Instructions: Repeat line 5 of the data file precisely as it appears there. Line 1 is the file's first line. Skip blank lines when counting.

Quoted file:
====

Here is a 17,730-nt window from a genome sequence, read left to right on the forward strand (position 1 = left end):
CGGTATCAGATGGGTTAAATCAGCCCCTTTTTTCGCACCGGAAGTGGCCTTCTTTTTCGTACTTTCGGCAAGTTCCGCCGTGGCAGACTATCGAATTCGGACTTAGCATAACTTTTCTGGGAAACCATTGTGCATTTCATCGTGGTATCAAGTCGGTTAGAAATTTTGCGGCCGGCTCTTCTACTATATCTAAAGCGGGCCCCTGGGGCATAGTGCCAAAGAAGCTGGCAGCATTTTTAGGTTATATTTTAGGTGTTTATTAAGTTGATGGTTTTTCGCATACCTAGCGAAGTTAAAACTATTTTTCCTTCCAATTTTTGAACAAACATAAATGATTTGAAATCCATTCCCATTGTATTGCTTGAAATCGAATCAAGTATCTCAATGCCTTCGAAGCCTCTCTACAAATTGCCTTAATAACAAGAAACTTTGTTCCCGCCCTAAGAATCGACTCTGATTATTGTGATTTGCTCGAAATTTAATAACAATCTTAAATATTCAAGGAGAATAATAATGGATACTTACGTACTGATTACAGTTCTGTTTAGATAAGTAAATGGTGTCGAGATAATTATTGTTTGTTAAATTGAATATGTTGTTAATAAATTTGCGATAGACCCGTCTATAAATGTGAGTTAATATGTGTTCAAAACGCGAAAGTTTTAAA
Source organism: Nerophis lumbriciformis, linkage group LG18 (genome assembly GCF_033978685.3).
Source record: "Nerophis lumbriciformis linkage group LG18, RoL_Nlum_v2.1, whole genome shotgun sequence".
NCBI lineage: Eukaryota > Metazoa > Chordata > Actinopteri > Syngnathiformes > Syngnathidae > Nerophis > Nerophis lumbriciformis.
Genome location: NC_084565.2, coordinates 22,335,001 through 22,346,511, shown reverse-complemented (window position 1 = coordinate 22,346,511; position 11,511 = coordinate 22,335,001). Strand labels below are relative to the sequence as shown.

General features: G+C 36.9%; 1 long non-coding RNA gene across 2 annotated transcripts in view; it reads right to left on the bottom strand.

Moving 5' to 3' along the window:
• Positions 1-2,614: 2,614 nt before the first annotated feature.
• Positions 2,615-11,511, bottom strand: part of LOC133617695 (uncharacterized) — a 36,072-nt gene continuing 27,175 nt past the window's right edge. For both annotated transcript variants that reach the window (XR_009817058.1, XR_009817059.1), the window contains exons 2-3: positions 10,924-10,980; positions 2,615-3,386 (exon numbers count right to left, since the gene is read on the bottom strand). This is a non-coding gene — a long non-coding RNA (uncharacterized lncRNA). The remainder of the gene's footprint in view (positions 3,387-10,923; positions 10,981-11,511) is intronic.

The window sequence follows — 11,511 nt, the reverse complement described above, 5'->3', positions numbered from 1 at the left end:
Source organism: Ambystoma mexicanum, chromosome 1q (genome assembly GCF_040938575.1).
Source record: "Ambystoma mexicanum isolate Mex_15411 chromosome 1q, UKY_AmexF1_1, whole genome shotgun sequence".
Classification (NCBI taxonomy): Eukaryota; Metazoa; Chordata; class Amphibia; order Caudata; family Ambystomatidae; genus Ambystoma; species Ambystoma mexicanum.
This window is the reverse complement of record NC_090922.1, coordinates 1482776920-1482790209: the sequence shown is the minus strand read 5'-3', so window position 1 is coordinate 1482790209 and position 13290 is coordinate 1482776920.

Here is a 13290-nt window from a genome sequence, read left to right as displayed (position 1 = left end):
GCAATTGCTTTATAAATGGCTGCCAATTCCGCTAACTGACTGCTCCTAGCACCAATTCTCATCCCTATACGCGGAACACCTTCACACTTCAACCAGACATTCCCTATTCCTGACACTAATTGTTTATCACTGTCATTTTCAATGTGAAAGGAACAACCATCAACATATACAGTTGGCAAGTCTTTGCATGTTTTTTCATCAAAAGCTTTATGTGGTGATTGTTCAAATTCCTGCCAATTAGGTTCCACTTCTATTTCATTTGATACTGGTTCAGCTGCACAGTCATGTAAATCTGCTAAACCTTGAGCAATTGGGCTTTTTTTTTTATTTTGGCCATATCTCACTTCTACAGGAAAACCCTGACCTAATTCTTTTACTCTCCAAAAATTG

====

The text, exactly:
NCBI lineage: Eukaryota > Metazoa > Chordata > Actinopteri > Syngnathiformes > Syngnathidae > Nerophis > Nerophis lumbriciformis.